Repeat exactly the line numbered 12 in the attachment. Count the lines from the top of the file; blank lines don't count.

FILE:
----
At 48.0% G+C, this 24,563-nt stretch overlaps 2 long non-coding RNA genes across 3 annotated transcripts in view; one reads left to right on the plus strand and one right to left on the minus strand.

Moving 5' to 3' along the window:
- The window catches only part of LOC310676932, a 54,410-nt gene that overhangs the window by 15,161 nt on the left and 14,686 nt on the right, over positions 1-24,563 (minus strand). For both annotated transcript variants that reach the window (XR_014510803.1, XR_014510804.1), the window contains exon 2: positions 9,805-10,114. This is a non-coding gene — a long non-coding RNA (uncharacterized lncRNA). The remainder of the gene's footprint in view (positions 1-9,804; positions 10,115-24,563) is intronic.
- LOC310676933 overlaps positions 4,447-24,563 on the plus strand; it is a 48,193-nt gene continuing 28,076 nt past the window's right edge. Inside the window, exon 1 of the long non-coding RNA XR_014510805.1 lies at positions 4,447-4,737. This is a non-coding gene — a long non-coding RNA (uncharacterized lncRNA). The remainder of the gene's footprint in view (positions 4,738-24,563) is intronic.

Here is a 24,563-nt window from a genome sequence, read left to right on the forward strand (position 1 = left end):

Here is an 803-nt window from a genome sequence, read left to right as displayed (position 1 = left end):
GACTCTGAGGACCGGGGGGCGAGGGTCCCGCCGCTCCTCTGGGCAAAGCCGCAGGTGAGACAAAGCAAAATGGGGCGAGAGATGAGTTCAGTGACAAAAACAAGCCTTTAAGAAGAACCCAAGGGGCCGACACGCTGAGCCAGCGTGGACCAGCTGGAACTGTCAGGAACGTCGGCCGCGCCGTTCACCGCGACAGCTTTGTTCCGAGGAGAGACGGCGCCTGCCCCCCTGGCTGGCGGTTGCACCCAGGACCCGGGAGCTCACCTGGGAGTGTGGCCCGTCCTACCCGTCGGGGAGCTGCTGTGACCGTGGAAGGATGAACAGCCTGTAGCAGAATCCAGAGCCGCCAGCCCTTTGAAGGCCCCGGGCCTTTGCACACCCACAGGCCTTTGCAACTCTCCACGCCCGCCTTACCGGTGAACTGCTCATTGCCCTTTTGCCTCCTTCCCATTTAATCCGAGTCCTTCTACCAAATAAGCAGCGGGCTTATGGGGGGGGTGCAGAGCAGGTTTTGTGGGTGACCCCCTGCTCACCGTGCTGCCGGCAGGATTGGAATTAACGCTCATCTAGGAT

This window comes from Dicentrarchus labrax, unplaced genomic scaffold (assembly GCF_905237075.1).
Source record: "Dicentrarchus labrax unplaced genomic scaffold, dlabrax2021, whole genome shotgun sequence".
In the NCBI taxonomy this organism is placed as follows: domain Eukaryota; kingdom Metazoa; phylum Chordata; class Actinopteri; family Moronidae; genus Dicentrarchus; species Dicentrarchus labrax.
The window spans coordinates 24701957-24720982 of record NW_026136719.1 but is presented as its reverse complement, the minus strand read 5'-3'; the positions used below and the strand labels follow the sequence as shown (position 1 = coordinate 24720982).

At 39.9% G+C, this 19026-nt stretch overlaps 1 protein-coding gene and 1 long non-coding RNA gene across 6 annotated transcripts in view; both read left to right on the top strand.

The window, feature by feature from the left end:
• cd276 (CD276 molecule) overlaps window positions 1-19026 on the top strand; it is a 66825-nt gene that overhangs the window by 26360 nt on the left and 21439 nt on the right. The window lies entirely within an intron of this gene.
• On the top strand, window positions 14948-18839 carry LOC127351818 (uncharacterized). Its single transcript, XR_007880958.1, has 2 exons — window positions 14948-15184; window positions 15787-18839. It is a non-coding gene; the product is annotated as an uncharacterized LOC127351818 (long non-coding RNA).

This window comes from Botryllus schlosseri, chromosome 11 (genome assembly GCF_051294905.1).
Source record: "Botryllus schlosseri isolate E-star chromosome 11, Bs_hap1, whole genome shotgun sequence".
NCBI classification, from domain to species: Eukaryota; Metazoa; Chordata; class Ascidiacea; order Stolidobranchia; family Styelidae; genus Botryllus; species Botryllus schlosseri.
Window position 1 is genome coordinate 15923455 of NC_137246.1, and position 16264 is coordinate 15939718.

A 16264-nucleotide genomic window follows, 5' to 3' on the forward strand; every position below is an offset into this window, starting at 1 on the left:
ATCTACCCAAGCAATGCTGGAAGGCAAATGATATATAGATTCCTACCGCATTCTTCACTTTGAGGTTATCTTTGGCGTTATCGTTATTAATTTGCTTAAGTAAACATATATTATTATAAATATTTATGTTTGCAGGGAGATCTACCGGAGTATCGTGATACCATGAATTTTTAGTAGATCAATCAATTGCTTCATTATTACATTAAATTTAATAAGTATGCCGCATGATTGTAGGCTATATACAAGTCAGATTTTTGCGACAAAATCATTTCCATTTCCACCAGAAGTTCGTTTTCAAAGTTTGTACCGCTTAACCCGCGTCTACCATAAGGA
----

At 39.9% G+C, this 19026-nt stretch overlaps 1 protein-coding gene and 1 long non-coding RNA gene across 6 annotated transcripts in view; both read left to right on the top strand.